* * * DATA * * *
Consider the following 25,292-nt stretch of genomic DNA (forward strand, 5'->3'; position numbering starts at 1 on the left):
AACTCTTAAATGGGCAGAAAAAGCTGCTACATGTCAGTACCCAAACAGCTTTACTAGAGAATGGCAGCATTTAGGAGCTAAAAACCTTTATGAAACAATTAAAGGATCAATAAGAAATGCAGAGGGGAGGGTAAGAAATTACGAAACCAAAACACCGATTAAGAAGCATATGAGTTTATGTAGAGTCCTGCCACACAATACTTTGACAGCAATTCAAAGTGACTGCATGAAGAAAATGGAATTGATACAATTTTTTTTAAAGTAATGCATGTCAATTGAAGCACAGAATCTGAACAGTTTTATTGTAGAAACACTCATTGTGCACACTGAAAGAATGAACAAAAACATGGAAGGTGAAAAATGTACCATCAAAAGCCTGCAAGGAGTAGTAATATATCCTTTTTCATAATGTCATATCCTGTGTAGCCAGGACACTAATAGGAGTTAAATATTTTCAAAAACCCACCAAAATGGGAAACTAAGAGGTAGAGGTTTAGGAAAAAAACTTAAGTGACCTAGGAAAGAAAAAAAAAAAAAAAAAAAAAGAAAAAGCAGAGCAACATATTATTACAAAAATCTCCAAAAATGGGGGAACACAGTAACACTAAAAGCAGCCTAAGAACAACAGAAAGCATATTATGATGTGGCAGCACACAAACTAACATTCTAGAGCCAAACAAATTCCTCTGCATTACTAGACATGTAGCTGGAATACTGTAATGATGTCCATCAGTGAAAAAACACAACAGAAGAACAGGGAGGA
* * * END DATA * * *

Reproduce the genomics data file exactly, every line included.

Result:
Consider the following 25,292-nt stretch of genomic DNA (forward strand, 5'->3'; position numbering starts at 1 on the left):
AACTCTTAAATGGGCAGAAAAAGCTGCTACATGTCAGTACCCAAACAGCTTTACTAGAGAATGGCAGCATTTAGGAGCTAAAAACCTTTATGAAACAATTAAAGGATCAATAAGAAATGCAGAGGGGAGGGTAAGAAATTACGAAACCAAAACACCGATTAAGAAGCATATGAGTTTATGTAGAGTCCTGCCACACAATACTTTGACAGCAATTCAAAGTGACTGCATGAAGAAAATGGAATTGATACAATTTTTTTTAAAGTAATGCATGTCAATTGAAGCACAGAATCTGAACAGTTTTATTGTAGAAACACTCATTGTGCACACTGAAAGAATGAACAAAAACATGGAAGGTGAAAAATGTACCATCAAAAGCCTGCAAGGAGTAGTAATATATCCTTTTTCATAATGTCATATCCTGTGTAGCCAGGACACTAATAGGAGTTAAATATTTTCAAAAACCCACCAAAATGGGAAACTAAGAGGTAGAGGTTTAGGAAAAAAACTTAAGTGACCTAGGAAAGAAAAAAAAAAAAAAAAAAAAAGAAAAAGCAGAGCAACATATTATTACAAAAATCTCCAAAAATGGGGGAACACAGTAACACTAAAAGCAGCCTAAGAACAACAGAAAGCATATTATGATGTGGCAGCACACAAACTAACATTCTAGAGCCAAACAAATTCCTCTGCATTACTAGACATGTAGCTGGAATACTGTAATGATGTCCATCAGTGAAAAAACACAACAGAAGAACAGGGAGGA